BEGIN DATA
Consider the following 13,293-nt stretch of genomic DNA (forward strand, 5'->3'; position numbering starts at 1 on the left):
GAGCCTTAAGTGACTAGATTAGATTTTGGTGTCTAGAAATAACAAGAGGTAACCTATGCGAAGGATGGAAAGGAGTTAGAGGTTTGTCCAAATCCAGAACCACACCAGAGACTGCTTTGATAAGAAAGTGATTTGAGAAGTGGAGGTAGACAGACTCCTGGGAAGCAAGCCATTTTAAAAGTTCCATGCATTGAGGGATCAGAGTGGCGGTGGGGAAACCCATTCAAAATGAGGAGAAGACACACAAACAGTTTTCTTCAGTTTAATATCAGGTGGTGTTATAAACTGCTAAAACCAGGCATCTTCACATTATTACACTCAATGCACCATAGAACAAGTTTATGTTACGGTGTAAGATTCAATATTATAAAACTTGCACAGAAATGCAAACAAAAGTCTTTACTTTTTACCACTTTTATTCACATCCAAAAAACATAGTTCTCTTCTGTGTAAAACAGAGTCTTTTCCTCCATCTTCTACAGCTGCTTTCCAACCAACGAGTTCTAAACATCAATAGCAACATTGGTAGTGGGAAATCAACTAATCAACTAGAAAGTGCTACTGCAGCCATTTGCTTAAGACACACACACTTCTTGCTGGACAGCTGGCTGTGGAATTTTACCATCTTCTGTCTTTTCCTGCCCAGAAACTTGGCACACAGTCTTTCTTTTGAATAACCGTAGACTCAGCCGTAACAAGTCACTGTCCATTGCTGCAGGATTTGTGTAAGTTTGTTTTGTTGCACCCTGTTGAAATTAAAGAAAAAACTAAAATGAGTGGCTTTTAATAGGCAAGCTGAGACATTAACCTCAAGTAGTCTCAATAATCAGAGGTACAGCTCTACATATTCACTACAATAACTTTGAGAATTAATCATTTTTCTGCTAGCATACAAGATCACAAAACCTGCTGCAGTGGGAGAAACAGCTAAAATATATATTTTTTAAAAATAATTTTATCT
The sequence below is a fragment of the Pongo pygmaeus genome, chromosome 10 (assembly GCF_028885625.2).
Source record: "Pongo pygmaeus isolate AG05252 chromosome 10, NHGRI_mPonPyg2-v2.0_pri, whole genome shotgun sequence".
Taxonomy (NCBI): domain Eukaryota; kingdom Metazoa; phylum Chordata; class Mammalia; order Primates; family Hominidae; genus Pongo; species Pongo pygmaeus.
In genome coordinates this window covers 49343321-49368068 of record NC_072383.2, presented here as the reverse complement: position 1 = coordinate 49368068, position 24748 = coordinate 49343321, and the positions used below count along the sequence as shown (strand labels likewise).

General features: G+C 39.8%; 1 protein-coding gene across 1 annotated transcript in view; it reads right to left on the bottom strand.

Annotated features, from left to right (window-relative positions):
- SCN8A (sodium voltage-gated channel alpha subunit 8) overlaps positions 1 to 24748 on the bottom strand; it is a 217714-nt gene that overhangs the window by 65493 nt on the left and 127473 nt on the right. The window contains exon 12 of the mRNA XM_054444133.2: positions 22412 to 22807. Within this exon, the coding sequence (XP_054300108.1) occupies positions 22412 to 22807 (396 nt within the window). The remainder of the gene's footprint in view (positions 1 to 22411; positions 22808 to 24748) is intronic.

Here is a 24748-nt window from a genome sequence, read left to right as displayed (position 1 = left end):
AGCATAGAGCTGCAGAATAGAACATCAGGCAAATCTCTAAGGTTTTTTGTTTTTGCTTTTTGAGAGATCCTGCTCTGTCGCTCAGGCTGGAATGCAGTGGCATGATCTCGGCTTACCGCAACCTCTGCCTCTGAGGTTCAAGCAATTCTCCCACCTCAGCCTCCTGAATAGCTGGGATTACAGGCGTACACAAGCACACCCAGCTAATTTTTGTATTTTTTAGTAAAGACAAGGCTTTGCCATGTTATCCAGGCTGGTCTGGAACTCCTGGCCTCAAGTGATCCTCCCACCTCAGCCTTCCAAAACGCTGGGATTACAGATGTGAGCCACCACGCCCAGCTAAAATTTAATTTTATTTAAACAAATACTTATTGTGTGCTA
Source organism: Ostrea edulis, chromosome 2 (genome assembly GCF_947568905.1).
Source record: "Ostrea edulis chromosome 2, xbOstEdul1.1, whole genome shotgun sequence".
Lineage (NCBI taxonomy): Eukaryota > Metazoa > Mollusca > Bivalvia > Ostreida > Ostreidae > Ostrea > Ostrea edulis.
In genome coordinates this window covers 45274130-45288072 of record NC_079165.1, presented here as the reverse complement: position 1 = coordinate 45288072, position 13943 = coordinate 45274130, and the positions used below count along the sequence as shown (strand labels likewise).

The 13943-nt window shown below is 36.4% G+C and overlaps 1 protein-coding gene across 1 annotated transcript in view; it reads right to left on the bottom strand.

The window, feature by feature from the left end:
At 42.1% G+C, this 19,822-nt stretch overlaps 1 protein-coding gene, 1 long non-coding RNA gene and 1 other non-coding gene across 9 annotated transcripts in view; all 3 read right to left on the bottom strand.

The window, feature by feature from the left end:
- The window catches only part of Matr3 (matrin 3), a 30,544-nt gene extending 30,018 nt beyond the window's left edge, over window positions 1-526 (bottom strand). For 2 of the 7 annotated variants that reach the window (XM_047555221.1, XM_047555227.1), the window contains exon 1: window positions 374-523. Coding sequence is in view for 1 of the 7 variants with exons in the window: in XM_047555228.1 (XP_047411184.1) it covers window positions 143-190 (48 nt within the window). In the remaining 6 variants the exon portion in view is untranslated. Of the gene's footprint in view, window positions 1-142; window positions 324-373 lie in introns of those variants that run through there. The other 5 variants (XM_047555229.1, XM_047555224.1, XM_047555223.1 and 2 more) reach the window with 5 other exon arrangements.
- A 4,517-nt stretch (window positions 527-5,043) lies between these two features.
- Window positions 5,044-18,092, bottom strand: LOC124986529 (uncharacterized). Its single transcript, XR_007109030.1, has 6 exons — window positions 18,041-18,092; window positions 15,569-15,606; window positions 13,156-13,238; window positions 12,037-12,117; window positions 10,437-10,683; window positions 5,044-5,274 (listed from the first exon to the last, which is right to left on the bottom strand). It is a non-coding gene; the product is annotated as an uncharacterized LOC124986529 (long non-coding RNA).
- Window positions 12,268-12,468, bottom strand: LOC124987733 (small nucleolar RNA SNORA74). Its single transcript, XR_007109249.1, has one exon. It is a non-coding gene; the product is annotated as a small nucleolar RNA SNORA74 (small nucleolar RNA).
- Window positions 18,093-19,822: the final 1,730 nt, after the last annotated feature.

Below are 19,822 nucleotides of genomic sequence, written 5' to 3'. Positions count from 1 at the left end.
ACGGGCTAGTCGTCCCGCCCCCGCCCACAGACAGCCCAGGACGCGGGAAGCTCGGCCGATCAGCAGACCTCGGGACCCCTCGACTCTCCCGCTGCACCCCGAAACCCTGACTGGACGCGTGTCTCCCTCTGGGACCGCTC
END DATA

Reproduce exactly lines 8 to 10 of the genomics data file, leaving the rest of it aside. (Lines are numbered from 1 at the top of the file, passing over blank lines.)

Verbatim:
Annotated features, from left to right (window-relative positions):
- SCN8A (sodium voltage-gated channel alpha subunit 8) overlaps positions 1 to 24748 on the bottom strand; it is a 217714-nt gene that overhangs the window by 65493 nt on the left and 127473 nt on the right. The window contains exon 12 of the mRNA XM_054444133.2: positions 22412 to 22807. Within this exon, the coding sequence (XP_054300108.1) occupies positions 22412 to 22807 (396 nt within the window). The remainder of the gene's footprint in view (positions 1 to 22411; positions 22808 to 24748) is intronic.

Here is a 24748-nt window from a genome sequence, read left to right as displayed (position 1 = left end):